The atypical form of hyperadrenocorticism occurs when the adrenals overproduce aldosterone, a hormone that balances electrolytes in the body. Atypical Cushing’s can also result from an overproduction of sex hormone (estrogen, progesterone, and rarely, testosterone) precursors.
Diagnosing Hyperadrenocorticism Can Be Challenging
The actual diagnosis of Cushing’s is often complicated. It’s typically done with blood tests like the ACTH stimulation (stim) test and the low-dose dexamethasone suppression test. Both these tests require at least two blood draws to compare cortisol levels for a definitive diagnosis of Cushing’s.
When Cushing’s is confirmed, your veterinarian will want to determine if it’s pituitary or adrenal dependent. In my opinion, the best way to rule out an adrenal gland tumor is with a non-invasive ultrasound test. However, some vets prefer to do a third blood test called a high-dose dexamethasone suppression test.
Whichever method is used, it’s important not only to establish a definitive diagnosis for Cushing’s, but also to determine whether the form of the disease is adrenal or pituitary dependent.
Unfortunately, in the majority of cases, the disease is diagnosed only after it is full-blown and there’s no holding it back. Once a dog has full-blown Cushing’s, she will live with the disease for the rest of her life. It’s a horrible illness that can be managed in many cases, but never cured.
Many veterinarians tend to ignore repeated and progressive elevations in serum Alkaline Phosphatase (ALP), one of the commonly elevated enzymes found on routine bloodwork, until several Cushing’s symptoms are present, or a pet parent becomes concerned that their dog is suddenly urinating in the house or losing her hair.
The better, proactive approach is to try to prevent the disease from taking hold. That’s why I recommend getting a copy of your pet’s yearly bloodwork results. Your pet should age with picture-perfect bloodwork, or there’s work to be done.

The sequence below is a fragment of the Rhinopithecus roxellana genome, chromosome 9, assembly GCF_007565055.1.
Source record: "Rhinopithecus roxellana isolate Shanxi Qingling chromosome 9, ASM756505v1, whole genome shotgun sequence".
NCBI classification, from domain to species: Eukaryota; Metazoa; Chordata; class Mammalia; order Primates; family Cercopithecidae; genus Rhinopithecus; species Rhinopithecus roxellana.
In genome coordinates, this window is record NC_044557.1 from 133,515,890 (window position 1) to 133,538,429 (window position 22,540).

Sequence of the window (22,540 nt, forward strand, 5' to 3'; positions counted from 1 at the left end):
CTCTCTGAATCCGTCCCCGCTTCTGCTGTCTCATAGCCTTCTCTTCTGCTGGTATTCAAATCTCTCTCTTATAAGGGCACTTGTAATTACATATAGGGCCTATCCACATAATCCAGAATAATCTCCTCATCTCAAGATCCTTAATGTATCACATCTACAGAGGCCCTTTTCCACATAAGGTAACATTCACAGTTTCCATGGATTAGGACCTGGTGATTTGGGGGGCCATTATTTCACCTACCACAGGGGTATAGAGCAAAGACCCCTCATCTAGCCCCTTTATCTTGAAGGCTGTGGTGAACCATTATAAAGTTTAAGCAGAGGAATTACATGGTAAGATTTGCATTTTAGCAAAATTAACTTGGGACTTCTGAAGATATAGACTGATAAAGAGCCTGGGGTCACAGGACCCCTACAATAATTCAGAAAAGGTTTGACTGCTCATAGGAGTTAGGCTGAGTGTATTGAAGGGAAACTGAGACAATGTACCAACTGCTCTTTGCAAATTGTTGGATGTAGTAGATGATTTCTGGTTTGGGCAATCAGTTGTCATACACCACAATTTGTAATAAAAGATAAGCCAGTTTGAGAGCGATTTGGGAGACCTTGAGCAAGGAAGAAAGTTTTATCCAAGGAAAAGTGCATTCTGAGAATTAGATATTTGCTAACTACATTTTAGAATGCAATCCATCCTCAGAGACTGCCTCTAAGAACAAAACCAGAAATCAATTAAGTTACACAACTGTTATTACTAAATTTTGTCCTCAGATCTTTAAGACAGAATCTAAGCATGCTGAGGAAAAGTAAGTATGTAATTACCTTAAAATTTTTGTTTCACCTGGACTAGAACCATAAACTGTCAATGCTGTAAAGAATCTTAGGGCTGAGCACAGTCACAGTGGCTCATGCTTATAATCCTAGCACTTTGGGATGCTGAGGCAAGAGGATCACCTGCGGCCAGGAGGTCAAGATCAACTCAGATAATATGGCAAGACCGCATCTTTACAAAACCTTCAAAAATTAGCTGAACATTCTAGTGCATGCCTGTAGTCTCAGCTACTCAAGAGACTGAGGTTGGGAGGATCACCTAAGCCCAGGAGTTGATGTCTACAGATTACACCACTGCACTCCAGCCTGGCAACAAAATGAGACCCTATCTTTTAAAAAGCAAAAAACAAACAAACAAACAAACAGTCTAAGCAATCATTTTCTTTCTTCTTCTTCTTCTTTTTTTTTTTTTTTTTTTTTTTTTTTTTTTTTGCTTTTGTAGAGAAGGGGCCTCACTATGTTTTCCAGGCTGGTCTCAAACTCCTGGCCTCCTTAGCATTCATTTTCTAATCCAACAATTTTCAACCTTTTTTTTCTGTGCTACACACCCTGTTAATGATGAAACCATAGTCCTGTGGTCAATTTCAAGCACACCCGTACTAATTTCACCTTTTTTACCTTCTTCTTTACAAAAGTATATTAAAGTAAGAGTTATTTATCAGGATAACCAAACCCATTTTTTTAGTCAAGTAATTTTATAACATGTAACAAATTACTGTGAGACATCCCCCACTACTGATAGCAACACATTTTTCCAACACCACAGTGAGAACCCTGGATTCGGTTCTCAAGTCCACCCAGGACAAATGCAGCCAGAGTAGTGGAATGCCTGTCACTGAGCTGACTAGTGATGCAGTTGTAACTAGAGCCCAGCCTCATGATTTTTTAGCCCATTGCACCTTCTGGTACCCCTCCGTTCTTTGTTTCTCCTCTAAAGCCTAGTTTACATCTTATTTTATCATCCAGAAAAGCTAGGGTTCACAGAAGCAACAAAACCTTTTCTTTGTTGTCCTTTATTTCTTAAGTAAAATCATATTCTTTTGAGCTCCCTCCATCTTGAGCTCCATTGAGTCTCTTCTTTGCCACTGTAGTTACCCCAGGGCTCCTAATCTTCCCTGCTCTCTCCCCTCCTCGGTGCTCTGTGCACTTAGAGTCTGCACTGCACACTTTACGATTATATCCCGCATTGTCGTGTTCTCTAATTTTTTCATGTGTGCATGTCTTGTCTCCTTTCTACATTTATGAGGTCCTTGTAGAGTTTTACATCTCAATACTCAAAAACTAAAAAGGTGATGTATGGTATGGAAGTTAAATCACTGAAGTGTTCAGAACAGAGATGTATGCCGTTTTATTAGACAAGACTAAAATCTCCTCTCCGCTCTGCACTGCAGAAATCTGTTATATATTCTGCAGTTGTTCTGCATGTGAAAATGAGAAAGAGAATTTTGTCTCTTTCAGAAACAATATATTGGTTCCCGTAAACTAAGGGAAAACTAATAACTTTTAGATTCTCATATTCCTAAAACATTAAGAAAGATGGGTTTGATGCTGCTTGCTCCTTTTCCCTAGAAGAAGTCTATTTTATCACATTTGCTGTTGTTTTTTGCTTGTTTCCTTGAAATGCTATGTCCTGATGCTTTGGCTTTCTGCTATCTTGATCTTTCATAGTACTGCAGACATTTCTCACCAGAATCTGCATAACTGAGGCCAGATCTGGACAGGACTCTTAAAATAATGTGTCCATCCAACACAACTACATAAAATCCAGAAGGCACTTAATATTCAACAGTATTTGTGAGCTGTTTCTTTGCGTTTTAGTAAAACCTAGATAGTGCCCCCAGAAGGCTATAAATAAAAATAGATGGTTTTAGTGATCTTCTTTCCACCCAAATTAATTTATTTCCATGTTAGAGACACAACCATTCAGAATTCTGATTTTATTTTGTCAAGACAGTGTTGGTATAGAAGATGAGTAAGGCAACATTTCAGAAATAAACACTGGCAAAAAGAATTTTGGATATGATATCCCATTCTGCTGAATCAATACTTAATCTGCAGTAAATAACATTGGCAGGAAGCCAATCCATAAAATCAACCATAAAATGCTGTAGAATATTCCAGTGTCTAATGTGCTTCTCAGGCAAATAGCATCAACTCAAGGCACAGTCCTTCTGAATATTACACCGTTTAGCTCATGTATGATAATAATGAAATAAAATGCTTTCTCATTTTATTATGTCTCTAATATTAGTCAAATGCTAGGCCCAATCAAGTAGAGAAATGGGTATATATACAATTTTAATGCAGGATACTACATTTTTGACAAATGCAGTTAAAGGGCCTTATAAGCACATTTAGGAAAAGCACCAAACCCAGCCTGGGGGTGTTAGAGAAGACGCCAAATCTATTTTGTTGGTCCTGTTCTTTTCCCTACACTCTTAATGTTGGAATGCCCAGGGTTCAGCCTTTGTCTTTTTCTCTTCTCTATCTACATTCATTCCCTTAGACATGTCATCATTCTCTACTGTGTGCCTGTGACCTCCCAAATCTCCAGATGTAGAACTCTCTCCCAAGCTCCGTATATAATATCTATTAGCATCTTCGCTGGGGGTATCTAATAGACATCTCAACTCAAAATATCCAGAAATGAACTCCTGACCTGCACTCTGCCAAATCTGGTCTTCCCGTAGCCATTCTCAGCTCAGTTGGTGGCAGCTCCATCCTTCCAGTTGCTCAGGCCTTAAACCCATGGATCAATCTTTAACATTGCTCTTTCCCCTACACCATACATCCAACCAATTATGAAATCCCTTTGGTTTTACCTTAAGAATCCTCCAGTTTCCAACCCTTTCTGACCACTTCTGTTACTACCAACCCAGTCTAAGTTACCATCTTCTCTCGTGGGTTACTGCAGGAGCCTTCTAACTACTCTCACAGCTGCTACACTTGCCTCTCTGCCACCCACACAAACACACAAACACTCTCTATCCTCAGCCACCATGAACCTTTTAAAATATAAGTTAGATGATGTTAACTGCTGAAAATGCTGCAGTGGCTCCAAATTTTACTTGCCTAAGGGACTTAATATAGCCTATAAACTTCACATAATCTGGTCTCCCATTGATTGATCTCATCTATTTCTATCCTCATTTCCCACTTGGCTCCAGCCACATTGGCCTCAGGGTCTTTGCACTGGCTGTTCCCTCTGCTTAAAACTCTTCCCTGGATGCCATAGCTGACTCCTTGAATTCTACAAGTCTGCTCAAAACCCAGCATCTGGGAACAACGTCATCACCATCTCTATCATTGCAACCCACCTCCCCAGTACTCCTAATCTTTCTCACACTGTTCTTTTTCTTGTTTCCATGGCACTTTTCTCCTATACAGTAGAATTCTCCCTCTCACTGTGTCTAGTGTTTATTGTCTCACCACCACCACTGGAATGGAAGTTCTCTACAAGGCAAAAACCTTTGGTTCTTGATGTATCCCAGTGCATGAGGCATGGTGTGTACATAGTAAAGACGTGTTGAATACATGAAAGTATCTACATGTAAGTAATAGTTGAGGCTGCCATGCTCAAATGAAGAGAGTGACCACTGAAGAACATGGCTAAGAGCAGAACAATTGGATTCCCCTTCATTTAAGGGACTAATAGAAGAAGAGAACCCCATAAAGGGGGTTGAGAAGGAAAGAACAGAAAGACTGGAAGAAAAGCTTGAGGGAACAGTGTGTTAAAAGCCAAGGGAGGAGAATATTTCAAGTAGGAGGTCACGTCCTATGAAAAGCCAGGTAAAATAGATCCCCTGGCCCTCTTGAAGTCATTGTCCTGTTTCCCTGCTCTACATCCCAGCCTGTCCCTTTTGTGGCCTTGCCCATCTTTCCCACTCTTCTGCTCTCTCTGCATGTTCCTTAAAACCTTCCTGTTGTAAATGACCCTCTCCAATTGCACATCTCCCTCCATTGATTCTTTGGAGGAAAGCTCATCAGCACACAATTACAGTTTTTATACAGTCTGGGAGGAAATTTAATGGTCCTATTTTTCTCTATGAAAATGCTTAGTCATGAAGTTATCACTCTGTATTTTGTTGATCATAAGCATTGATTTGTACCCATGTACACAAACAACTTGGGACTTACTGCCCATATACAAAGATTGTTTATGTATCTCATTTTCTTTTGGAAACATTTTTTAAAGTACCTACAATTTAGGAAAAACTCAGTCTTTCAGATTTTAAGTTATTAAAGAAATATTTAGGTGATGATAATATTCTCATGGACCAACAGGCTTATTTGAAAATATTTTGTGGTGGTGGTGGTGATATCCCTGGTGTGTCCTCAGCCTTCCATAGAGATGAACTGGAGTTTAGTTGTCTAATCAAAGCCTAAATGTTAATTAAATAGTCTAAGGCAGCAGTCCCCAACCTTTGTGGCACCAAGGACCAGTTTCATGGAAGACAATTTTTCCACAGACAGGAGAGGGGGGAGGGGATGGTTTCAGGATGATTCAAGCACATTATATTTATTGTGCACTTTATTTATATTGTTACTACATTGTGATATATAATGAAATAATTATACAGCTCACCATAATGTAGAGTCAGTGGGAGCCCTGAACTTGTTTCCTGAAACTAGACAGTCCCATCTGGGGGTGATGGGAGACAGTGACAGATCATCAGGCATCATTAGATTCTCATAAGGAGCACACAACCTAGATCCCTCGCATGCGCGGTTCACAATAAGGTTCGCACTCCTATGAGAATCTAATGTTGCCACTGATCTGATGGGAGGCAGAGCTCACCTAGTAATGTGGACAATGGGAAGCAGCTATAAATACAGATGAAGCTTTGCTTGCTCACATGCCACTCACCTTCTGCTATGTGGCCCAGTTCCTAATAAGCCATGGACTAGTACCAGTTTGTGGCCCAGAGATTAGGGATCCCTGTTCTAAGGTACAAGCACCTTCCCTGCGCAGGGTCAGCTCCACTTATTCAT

Never let a veterinarian tell you your pet’s abnormal bloodwork is “normal for their age,” as this means disease is taking place without anyone addressing it. If your dog’s ALP is two to three times higher than normal, ask your vet if your dog could be in the early stages hyperadrenocorticism.
The Importance of Catching This Disease Early
Most of the drugs currently available to treat Cushing’s disease have many undesirable side effects. It’s extremely important to discuss your concerns about possible side effects with your veterinarian. I recommend you do your own research as well.
I try to avoid using Lysodren and other potent Cushing’s drugs because in my opinion, the side effects are often worse than the symptoms the animal is dealing with. If Cushing’s drugs must be used, I prefer to use Trilostane, which has fewer side effects. Obviously, the goal is to catch the disease before high drug doses are required.
If, however, your dog requires drugs to manage full-blown Cushing’s, I recommend starting with the lowest possible effective dose, and using it in conjunction with a natural protocol to reduce potential side effects. Identifying pre-Cushing’s syndrome as early as possible and reducing your pet’s risk for full-blown disease is the approach I always recommend. Dogs don’t suddenly wake up with this disease — it happens over time.
Unfortunately, many conventional veterinarians ignore the early signs of adrenal dysfunction because they don’t know what to do about it until a dog fails the ACTH stim test. The problem with this approach is it takes months and sometimes years for an animal to be officially diagnosed with Cushing’s.